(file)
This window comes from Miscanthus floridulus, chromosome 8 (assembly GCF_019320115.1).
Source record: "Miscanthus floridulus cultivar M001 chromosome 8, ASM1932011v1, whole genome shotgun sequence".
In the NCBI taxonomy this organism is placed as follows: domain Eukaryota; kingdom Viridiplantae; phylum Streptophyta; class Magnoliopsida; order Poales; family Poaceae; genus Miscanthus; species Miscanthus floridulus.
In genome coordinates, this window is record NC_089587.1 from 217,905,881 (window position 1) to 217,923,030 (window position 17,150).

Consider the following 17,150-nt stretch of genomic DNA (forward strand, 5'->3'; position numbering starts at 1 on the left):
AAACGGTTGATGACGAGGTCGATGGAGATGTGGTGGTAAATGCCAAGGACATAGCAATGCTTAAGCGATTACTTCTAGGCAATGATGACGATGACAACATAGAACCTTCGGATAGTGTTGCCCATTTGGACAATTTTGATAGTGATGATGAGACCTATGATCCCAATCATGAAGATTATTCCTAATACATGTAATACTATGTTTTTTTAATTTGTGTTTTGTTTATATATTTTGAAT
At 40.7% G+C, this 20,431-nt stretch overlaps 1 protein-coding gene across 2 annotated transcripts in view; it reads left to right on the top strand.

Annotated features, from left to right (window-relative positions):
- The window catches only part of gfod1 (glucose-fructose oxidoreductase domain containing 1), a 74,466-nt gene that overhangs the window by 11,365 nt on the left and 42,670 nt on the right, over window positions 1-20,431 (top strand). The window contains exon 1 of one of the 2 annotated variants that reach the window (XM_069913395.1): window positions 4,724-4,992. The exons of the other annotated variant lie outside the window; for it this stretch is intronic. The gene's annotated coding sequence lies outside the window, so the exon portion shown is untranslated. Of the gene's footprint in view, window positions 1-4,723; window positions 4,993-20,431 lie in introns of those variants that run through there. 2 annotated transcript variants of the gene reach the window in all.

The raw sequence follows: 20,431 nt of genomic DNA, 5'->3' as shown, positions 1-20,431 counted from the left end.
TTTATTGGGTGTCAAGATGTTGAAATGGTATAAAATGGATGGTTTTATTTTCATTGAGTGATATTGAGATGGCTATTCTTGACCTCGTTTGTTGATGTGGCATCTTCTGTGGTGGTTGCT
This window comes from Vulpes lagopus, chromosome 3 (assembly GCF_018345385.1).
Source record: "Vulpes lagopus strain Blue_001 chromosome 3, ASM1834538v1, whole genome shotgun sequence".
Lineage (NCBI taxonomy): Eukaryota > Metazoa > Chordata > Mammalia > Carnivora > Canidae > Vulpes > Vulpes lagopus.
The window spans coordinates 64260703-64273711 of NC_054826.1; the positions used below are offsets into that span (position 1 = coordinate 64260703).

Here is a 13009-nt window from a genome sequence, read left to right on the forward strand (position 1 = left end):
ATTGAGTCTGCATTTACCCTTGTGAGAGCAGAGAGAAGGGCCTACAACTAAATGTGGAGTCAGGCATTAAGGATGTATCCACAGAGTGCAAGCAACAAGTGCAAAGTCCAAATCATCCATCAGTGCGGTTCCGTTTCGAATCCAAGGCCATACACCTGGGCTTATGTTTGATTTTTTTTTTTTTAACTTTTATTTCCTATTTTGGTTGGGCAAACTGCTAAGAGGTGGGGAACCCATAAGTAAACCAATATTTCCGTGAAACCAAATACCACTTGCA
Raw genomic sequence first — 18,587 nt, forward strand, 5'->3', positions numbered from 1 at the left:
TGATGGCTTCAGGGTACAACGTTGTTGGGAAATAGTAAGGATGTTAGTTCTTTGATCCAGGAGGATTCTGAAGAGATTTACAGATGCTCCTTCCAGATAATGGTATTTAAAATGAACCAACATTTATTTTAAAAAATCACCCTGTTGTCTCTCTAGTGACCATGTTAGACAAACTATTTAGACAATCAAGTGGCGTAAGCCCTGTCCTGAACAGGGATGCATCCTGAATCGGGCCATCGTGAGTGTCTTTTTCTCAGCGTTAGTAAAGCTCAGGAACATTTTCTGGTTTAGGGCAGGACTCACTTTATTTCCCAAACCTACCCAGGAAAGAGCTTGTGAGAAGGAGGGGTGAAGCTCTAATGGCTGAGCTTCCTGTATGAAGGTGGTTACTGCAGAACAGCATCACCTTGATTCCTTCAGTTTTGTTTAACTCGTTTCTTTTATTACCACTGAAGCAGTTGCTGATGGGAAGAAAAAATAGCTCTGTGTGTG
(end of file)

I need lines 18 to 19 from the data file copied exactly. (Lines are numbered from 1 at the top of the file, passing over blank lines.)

Raw genomic sequence first — 18,587 nt, forward strand, 5'->3', positions numbered from 1 at the left:
TGATGGCTTCAGGGTACAACGTTGTTGGGAAATAGTAAGGATGTTAGTTCTTTGATCCAGGAGGATTCTGAAGAGATTTACAGATGCTCCTTCCAGATAATGGTATTTAAAATGAACCAACATTTATTTTAAAAAATCACCCTGTTGTCTCTCTAGTGACCATGTTAGACAAACTATTTAGACAATCAAGTGGCGTAAGCCCTGTCCTGAACAGGGATGCATCCTGAATCGGGCCATCGTGAGTGTCTTTTTCTCAGCGTTAGTAAAGCTCAGGAACATTTTCTGGTTTAGGGCAGGACTCACTTTATTTCCCAAACCTACCCAGGAAAGAGCTTGTGAGAAGGAGGGGTGAAGCTCTAATGGCTGAGCTTCCTGTATGAAGGTGGTTACTGCAGAACAGCATCACCTTGATTCCTTCAGTTTTGTTTAACTCGTTTCTTTTATTACCACTGAAGCAGTTGCTGATGGGAAGAAAAAATAGCTCTGTGTGTG